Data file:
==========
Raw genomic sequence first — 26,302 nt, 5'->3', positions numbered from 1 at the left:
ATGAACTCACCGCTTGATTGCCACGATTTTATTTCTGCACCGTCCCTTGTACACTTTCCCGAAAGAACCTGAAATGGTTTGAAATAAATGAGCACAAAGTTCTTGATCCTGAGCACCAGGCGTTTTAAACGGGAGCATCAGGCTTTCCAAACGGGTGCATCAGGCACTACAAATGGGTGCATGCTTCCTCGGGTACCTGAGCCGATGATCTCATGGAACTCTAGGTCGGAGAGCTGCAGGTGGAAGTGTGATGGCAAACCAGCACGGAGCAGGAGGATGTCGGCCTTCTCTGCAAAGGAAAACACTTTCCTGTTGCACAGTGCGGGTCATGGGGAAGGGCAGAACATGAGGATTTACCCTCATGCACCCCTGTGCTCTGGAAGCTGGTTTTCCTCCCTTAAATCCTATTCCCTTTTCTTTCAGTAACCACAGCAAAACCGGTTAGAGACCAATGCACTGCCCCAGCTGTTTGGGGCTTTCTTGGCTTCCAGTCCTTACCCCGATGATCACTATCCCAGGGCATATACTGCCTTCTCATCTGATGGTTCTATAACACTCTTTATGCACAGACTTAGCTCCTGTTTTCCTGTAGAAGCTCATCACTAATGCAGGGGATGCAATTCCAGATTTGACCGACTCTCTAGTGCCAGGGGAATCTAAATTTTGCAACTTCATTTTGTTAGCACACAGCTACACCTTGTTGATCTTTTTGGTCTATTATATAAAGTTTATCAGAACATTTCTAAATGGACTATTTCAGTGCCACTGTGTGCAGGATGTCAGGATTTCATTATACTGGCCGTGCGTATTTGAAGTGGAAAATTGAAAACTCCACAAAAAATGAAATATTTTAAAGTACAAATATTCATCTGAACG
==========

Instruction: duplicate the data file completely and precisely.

Raw genomic sequence first — 26,302 nt, 5'->3', positions numbered from 1 at the left:
ATGAACTCACCGCTTGATTGCCACGATTTTATTTCTGCACCGTCCCTTGTACACTTTCCCGAAAGAACCTGAAATGGTTTGAAATAAATGAGCACAAAGTTCTTGATCCTGAGCACCAGGCGTTTTAAACGGGAGCATCAGGCTTTCCAAACGGGTGCATCAGGCACTACAAATGGGTGCATGCTTCCTCGGGTACCTGAGCCGATGATCTCATGGAACTCTAGGTCGGAGAGCTGCAGGTGGAAGTGTGATGGCAAACCAGCACGGAGCAGGAGGATGTCGGCCTTCTCTGCAAAGGAAAACACTTTCCTGTTGCACAGTGCGGGTCATGGGGAAGGGCAGAACATGAGGATTTACCCTCATGCACCCCTGTGCTCTGGAAGCTGGTTTTCCTCCCTTAAATCCTATTCCCTTTTCTTTCAGTAACCACAGCAAAACCGGTTAGAGACCAATGCACTGCCCCAGCTGTTTGGGGCTTTCTTGGCTTCCAGTCCTTACCCCGATGATCACTATCCCAGGGCATATACTGCCTTCTCATCTGATGGTTCTATAACACTCTTTATGCACAGACTTAGCTCCTGTTTTCCTGTAGAAGCTCATCACTAATGCAGGGGATGCAATTCCAGATTTGACCGACTCTCTAGTGCCAGGGGAATCTAAATTTTGCAACTTCATTTTGTTAGCACACAGCTACACCTTGTTGATCTTTTTGGTCTATTATATAAAGTTTATCAGAACATTTCTAAATGGACTATTTCAGTGCCACTGTGTGCAGGATGTCAGGATTTCATTATACTGGCCGTGCGTATTTGAAGTGGAAAATTGAAAACTCCACAAAAAATGAAATATTTTAAAGTACAAATATTCATCTGAACG